Orders Received from Outside the Emergency Department

Revised January 2021, June 2015 with current title

Reaffirmed October 2008 

Revised February 2002, January 1997 

Originally approved September 1992 titled "Telephone Orders in the Emergency Department"


Emergency physicians are available to provide care to patients in the emergency department (ED) 24 hours per day, 7 days per week, 365 days per year. The American College of Emergency Physicians (ACEP) believes that orders for ED patients that are received from a physician, nurse practitioner (NP), or physician assistant (PA) not physically present in the ED risk complicating or hindering patient care. Outside orders could create legal liability and restrict appropriate assessment and treatment in the ED.

Therefore, ACEP endorses the following principles:

  • Hospital policy should specify the criteria for receiving telephone, electronic, or written orders from providers outside the ED.
  • Orders regarding ED patients received from physicians, NPs, or PAs not physically present in the ED should be communicated to and coordinated with the treating emergency physician and may be modified by the emergency physician before implementation.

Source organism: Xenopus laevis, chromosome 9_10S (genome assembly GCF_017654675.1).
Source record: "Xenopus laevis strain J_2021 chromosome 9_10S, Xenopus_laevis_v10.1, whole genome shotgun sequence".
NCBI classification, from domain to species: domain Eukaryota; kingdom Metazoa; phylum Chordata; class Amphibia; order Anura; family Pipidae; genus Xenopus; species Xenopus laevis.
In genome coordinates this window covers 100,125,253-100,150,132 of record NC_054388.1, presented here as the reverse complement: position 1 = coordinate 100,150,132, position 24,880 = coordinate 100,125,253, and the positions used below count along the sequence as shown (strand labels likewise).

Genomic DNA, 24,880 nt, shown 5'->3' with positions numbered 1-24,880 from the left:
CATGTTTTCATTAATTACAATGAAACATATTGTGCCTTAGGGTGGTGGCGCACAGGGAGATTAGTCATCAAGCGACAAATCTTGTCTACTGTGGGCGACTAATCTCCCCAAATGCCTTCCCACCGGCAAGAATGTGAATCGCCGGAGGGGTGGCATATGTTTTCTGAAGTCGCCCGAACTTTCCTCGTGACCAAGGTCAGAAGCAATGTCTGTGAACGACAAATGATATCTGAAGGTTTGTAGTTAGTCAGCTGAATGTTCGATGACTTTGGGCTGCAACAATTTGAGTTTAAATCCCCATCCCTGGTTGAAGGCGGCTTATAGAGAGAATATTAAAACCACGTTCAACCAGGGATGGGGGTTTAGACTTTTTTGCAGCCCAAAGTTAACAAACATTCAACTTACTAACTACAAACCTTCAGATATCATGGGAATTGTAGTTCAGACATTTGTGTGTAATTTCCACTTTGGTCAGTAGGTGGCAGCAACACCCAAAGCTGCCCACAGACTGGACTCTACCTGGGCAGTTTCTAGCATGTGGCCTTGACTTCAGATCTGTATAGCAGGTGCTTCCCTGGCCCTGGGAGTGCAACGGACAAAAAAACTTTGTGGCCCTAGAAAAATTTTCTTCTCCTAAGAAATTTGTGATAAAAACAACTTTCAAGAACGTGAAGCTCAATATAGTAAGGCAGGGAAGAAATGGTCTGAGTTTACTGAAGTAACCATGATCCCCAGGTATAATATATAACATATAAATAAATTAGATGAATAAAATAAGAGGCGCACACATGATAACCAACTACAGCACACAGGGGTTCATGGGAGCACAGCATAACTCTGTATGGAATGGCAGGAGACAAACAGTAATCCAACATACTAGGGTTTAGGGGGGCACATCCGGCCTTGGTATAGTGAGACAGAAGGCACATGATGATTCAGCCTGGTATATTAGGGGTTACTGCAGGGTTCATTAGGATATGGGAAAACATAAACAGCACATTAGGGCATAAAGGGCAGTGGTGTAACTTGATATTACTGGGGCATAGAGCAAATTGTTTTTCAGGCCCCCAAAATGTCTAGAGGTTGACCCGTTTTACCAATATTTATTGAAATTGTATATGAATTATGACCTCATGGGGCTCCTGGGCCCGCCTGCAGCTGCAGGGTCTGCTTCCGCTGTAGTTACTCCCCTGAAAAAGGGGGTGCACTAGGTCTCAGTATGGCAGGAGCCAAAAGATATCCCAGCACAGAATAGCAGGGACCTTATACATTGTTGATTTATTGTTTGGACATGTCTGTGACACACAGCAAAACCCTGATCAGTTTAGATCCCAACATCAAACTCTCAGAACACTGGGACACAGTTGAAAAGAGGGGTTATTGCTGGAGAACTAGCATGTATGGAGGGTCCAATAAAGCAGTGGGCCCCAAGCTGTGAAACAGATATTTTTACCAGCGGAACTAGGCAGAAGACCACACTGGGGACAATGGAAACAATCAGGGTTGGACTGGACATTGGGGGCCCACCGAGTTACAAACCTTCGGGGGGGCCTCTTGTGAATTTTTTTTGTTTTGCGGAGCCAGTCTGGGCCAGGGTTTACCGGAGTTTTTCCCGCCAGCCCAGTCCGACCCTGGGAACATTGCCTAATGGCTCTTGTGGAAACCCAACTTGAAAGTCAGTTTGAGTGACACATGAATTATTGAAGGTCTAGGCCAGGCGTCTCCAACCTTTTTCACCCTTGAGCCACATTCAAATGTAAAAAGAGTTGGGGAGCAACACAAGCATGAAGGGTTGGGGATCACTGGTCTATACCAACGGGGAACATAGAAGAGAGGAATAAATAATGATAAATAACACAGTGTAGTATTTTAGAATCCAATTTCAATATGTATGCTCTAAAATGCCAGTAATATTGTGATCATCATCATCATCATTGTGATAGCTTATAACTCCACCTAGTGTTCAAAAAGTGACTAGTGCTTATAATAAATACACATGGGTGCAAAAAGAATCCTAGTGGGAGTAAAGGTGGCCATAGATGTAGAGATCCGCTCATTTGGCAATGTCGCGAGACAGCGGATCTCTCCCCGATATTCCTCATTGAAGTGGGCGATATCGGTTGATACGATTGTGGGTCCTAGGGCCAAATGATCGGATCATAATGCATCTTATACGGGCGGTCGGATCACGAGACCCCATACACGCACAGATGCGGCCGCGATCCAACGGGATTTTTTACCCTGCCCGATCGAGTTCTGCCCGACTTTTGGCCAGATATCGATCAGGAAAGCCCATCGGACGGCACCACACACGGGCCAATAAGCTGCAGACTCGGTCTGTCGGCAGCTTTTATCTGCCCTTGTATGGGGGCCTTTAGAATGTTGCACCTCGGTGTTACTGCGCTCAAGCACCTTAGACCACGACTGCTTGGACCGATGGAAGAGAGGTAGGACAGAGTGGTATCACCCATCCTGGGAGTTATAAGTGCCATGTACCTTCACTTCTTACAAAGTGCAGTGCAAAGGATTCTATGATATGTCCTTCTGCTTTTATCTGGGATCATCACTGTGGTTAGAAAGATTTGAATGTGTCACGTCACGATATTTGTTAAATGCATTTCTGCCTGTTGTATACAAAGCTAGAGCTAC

• If orders are placed for an ED patient by an outside physician, NP, or PA, it is the responsibility of the outside ordering physician, NP, or PA to follow up and act upon any results obtained from these orders.
  • Patients sent to the ED by an outside physician, NP, or PA for the purpose of specific stated testing should be evaluated by a treating emergency physician with orders placed at the discretion of the treating physician.

The scope of this policy does not include hospital admitting orders given by a physician, NP, or PA outside the ED following completion of ED assessment and treatment. Transmittal of hospital admitting orders establishes the transfer of care from the emergency physician to the admitting physician. Such orders should be governed by applicable hospital policy and state law.

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